In the second half, Shoemaker argues that Muhammad’s biography, revised by the Muslim sources, presents a vision different from the original one indicated by the exterior sources. Based on the contentions of Fred Donner, he suggests that Muhammad might have initiated his preach with a strong eschatological notion, expecting the Hour to happen in the imminent future, possibly within his lifetime. The messianic movement of Muhammad was accepted by other monotheist groups, especially Jews, who are depicted as troublemakers denying the prophecy of Muhammad in the later Muslim traditions, and this could be testified by The Secrets of Rabbi Shim‘on b. Yahai, which identifies Muhammad as the fulfillment of Jewish messianic hopes. With the death of Muhammad and delaying of the Hour, the first followers had to reinvent the primitive doctrines and reinterpret the past to justify their present needs. Against this background, Shoemaker explains Muhammad presence in the invasion of Palestine as the earlier view of Muslims, who would see his leadership in the military campaign a symbol of the eschatological religious movement focusing on Jerusalem and the Holy Land. Such a view was abrogated when the doctrinal focus was reoriented from Jerusalem to Hijaz, especially Mecca and Medina, where Muhammad died according to the revised Muslim viewpoint.
Shoemaker’s work is not of much novelty. He is simply reproducing the previous arguments of Hoyland, Cook and Crone in the first half of the book and Donner in the second part. The original contribution is that he recognizes the unanimity of the exterior sources regarding Muhammad’s engagement in the conquest, and endeavors to reveal a different perspective of the origin of Islam through the divergent sources. This approach seems promising, but Shoemaker fails to develop a sufficient link between the divergent views on the death of Muhammad and the background of the ideological and doctrinal transformations. He explains the reason why Muhammad must die in Medina before the conquest or without direct involvement as a consequence of the earliest biographical traditions of the Prophet developed in Medina. Therefore, the biographies are colored by local boosterism  However, this explanation is not convincing. That Muhammad died in the way of conquest does not contradict the attempts to reinforce the position of Mecca or Medina in the first place, and second, as the most of Maghazi has confirmed his role as a military leader, a Muhammad saga in the conquest of Holy Land sounds reasonable. If relocating Muhammad’s death in Medina is a later attempt to secure the status of Hijaz in the Muslim community while his real death happened outside, there is no narrative tension within the Muslim traditions as it is found in the section about Abu Bakr’s speech after Muhammad’s death.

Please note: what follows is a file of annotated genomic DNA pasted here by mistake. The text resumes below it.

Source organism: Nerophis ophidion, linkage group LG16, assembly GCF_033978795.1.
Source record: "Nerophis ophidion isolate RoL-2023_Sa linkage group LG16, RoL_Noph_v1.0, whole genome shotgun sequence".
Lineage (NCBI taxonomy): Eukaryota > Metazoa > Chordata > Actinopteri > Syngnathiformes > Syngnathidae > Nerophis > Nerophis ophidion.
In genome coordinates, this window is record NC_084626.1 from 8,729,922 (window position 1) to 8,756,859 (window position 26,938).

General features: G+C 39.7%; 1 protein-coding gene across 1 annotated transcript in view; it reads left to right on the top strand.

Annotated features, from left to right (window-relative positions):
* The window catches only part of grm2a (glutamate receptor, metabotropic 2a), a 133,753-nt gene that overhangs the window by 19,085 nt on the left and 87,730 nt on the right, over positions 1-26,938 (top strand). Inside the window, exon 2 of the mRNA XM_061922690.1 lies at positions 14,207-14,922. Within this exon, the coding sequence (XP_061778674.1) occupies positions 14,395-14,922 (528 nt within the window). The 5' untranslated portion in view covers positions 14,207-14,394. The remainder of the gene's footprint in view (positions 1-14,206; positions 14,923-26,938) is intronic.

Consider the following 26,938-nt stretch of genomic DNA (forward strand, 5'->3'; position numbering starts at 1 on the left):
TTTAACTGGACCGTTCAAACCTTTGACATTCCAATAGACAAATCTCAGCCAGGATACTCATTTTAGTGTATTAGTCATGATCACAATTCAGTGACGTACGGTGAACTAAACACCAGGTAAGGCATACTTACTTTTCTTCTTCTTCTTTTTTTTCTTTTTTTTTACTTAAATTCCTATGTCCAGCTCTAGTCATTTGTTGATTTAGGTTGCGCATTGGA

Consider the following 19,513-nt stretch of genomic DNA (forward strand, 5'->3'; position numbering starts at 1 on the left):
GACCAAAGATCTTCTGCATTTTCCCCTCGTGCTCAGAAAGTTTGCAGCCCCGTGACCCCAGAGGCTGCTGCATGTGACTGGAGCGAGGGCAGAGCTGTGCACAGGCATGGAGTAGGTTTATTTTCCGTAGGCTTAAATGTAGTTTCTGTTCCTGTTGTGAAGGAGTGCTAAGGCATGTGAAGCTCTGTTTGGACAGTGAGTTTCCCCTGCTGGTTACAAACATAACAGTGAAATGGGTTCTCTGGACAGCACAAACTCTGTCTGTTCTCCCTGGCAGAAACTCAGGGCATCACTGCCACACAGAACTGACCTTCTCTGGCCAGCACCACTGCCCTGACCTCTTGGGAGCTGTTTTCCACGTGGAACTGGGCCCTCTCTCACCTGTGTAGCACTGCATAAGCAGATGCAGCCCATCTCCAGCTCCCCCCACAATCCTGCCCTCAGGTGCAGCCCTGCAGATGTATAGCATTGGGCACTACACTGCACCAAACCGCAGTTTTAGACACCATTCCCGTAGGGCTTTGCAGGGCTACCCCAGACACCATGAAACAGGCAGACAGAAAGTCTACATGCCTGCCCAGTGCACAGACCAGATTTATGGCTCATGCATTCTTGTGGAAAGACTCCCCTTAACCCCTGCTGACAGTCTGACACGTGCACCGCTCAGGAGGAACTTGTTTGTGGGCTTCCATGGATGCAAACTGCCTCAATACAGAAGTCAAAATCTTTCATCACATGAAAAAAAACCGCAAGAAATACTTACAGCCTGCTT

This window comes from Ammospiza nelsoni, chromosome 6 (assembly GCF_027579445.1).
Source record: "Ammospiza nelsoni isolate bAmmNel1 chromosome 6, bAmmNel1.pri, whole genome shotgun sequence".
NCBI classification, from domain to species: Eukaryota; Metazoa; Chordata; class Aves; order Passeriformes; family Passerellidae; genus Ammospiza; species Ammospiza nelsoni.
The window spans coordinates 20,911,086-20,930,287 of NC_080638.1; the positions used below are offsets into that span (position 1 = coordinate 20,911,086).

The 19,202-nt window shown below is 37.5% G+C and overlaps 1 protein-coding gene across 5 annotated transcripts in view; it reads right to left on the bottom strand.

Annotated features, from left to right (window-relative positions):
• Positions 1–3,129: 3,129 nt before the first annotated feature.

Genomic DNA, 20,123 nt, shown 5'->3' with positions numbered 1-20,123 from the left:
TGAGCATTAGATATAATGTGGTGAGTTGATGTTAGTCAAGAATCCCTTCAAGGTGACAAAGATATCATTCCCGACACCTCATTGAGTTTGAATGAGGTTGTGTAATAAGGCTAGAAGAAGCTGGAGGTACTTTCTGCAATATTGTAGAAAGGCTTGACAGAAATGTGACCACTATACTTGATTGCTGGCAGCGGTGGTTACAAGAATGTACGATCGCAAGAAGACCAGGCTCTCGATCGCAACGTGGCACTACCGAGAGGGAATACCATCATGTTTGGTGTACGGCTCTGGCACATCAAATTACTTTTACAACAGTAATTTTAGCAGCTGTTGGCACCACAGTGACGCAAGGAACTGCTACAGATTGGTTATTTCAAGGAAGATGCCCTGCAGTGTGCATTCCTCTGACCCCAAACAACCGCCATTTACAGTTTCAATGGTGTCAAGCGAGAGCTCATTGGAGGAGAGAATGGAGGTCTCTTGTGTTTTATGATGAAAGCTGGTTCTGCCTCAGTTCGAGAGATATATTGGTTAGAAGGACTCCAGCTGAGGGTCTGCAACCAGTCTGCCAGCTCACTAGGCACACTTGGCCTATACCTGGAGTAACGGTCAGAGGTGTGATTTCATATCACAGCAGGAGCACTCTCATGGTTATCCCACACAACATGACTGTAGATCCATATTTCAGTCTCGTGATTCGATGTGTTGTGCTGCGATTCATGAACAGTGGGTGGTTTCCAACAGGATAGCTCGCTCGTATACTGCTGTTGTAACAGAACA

Another problem with Shoemaker’s methodology is his arbitrary use of the Muslim sources. First, he strongly rejects any possible approach to confirm their authenticity, but when a certain hadith favors his argument, it is endowed with reliability. The order of Muhammad recorded in a number of sources including Ibn Sa‘d’s Tabaqat, saying “Nay, a booth like the booth of Moses: thuman and wood, because the affair [al-amr] will happen sooner than that” should be genuine because it “is extremely unlikely that believers in later generations would invent such a tradition and ascribe it to Muhammad, since it was so patently contradicted by the passing of time ”, according to Shoemaker. Even though the observation of Kister, who suggests that this hadith accurately reflects the eschatological perspective, is somehow persuasive, the sentence can still be understood in a rhetorical sense, by which Muslims are reminded of the transience of this life (al-dunya).
Likewise in his discussion on the report on the reaction of Muslims after Muhammad’s death Shoemaker accepts the reliability of the part where ‘Umar refused to believe Muhammad’s death and persisted that he had just gone and hidden, and like Mose shall return after forty days, while asserted the words of Abu Bakr and his recitation of Quranic verse (3:144) as later interpolations in the revised traditions. After Abu Bakr soothed the crowd and recited the verse, according to Ibn Ishaq and al-Tabari, people did not know the verse before, and they learn it from Abu Bakr. Judging from the context, the verse seems to be inserted later, as Shoemaker suggests. Nevertheless, ‘Umar’s reaction may not testify the fact that most early Muslims expected the Hour within the lifetime of their Prophet, since this discourse could simply be used to dramatize the story. Without a criterion for evaluating the Muslim traditions, it seems that Shoemaker randomly manipulates these sources to support or refute an argument.
To argue that the verse (3:144) is later interpolated, Shoemaker resorts to Casanova’s theory on the collection of Quran, suggesting that Quranic texts were fixed during the reign of ‘Abd al-Malik, while the formation time of Quran is still under debate. Even if Casanova’s theory is lent to credibility, Shoemaker does not show any consistent standard in deciding which verse is later interpolated and which is early fixed.
As a whole, Shoemaker’s work is not without provoking arguments synthesized from the secondary sources, but overstates the reliability of the exterior sources and lacks an impartial method to assess the traditional sources.

[1] A. Görke, H. Motzki and G. Schoeler, “First Century Sources for the Life of Muhammad,” Der Islam 89(2012), 2-59.